Taitetsu Unno: As I said, I think that we have to learn from mature Buddhists who are not part of that kind of thinking. I don’t negate American Buddhism. Buddhism in America is just beginning. But we need to continually expand and deepen and enrich our understanding, based not on what we think, but on what the tradition teaches us.

Tricycle: Can you say more about what that act of surrender feels like in Shin?

Taitetsu Unno: We use the expression “returning home.” When we submit to something, we’re not just giving up our egos, we’re returning to our home ground. This morning at the temple I quoted a Japanese haiku poem by Ryokan: “Return to Amida/return to Amida/so even dewdrops fall.” The dewdrops vanish, of course. So what he’s saying is that the things of this world are as fragile as dewdrops on a summer morning. So you must entrust yourself not to these things, but to immeasurable life, which is our home ground.

Tricycle: Do you think that the historical Buddha was enlightened by Amida Buddha?

Taitetsu Unno: The way I understand it, the historical Buddha, like you and me, had physical form, was born, and was destined to die. But the content of his being did not die and continues to live. And that is immeasurable life. And not only life. Because it brings us to awakening, it is also immeasurable light. We call it Amida.

Tricycle: So what did the Buddha awaken to?

Taitetsu Unno: I think, fundamentally, he awakened to his limited self as a karmic being. Because in his first pronouncement he says, “I see you now, the ego-self, and you shall never again build the house that imprisons me. The rafters are broken, the house has come down, and I am liberated.” That liberation is complete recognition of the self as a limited being sustained by boundless life.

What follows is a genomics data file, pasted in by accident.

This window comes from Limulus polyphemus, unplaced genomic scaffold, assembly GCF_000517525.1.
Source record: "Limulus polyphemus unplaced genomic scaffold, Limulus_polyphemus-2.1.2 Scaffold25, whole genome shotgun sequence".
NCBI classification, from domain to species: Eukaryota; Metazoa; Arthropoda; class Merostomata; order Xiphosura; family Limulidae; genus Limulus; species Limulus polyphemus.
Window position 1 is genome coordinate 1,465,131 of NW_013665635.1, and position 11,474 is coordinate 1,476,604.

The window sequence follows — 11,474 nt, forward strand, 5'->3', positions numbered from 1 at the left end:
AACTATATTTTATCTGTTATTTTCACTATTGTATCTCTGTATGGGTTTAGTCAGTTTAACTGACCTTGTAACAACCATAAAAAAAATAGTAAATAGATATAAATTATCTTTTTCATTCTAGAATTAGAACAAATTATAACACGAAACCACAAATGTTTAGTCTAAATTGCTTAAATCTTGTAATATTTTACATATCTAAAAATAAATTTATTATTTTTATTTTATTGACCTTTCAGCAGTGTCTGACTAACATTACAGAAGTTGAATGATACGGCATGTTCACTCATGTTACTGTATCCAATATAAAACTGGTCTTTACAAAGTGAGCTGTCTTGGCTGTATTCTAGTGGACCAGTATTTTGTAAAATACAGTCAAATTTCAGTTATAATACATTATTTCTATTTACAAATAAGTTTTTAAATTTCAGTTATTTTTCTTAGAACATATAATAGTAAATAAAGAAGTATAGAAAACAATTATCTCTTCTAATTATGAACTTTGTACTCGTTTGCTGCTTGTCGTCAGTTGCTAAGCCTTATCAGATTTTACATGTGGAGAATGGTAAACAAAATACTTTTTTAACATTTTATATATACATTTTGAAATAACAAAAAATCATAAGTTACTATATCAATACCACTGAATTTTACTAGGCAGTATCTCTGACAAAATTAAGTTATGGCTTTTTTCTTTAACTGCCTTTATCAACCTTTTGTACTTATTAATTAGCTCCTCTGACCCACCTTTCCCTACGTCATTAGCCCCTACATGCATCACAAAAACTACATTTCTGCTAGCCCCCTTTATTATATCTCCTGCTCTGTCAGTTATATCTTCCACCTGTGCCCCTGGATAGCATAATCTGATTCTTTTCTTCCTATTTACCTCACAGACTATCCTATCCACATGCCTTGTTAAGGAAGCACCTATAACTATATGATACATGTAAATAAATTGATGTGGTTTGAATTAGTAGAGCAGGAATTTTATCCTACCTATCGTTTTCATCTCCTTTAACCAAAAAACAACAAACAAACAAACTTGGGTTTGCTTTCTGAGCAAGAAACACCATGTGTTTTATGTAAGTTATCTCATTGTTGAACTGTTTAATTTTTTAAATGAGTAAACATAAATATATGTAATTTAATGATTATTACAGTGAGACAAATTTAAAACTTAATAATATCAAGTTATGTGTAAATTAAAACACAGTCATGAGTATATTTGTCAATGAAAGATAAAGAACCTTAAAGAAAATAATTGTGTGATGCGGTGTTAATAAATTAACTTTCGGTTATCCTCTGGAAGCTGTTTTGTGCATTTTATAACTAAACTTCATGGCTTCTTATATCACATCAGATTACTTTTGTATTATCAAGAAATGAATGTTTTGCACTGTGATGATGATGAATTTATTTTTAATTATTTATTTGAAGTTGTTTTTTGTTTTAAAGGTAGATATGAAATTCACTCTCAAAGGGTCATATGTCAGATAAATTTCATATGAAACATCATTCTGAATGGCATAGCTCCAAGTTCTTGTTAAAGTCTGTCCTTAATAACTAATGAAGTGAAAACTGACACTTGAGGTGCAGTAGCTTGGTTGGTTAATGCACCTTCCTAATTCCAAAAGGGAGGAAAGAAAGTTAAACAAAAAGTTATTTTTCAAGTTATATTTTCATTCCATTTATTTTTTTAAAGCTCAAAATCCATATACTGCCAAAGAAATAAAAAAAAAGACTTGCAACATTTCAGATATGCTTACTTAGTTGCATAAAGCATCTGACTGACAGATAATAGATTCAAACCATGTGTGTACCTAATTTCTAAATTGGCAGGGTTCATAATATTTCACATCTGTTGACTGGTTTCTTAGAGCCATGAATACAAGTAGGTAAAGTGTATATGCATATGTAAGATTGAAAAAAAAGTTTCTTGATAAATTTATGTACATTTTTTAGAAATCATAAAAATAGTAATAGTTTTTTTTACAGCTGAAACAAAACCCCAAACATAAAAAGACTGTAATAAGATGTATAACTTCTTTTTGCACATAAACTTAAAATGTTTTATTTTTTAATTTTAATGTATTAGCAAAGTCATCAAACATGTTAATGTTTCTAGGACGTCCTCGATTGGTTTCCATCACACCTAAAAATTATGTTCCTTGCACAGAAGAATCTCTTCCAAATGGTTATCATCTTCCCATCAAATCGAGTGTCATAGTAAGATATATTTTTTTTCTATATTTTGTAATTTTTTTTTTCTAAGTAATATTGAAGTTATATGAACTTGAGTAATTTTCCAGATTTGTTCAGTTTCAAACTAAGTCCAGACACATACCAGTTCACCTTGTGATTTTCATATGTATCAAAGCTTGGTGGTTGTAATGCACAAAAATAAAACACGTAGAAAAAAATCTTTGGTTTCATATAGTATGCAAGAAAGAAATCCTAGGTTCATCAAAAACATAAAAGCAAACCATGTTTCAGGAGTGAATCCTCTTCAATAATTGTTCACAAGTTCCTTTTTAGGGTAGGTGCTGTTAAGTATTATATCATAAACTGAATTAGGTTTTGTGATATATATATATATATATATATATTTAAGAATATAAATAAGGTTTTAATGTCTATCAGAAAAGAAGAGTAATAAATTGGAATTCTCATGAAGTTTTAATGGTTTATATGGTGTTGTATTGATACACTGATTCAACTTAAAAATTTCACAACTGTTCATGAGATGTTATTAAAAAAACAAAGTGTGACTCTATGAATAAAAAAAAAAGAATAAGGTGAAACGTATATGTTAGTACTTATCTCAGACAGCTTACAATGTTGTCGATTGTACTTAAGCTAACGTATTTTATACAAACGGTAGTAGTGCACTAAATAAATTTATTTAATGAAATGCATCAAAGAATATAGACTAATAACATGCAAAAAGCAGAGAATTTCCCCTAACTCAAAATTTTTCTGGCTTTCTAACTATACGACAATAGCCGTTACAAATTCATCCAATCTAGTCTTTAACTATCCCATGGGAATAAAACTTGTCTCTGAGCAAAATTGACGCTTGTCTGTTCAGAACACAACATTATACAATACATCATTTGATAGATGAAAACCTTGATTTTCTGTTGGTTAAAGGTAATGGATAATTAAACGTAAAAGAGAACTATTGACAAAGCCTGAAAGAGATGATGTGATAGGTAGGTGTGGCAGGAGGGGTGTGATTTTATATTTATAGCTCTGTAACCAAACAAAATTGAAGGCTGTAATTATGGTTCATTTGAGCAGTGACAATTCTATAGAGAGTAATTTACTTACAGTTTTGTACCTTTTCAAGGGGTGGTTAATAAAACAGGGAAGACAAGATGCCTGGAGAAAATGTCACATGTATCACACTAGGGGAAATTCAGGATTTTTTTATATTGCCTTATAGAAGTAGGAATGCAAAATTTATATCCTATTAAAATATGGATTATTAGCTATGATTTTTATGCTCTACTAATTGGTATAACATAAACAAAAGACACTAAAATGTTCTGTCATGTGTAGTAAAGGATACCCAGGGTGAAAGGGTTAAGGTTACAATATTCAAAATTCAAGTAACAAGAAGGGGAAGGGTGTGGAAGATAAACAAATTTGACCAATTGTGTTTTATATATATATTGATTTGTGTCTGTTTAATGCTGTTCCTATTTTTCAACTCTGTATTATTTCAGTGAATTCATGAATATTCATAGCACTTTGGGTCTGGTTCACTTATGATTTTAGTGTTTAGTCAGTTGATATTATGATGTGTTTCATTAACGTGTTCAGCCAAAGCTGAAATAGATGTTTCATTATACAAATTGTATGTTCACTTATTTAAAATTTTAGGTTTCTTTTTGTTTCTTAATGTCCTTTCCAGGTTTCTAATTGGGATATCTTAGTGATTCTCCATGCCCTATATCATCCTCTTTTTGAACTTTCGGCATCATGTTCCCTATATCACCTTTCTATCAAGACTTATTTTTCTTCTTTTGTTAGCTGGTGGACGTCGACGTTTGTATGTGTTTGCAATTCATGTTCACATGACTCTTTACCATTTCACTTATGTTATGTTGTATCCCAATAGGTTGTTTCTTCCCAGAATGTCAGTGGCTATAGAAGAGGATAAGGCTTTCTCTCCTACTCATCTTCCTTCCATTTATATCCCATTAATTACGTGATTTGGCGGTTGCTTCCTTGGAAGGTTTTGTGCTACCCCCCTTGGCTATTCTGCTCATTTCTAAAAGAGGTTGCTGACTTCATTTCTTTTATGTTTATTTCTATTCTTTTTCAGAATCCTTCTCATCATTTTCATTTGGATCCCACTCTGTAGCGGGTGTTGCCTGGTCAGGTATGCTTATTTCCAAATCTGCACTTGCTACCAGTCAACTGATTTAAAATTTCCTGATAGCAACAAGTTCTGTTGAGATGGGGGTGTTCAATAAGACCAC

Tricycle: Do you think that awakening can happen spontaneously, outside a tradition? Say, in a brush with death, or in confronting great beauty, or in love?

Taitetsu Unno: Yes, but in order to enrich that kind of experience, you want to place it in a context, usually some religious context. Because I am a Shin Buddhist, I place experiences like that in the context of my tradition, which nurtures some measure of wisdom and compassion.

Tricycle: Do you think that American Buddhists are ready for this radical Shin view?

Taitetsu Unno: Whether American Buddhism is ready or not, it’s slowly happening. I think that American Buddhists, if they would listen to other manifestations of Buddhism, like Pure Land, would all be enriched.

 

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Turbo996's picture

His (Taitetsu Unno - R.I.P., sir) mention of a martial arts understanding reminds me of a 2002 Chinese martial arts movie called "Hero." The most important point (to me) of that entire movie is man's removal of ego. At the end, the King of Qin character describes the noble warrior: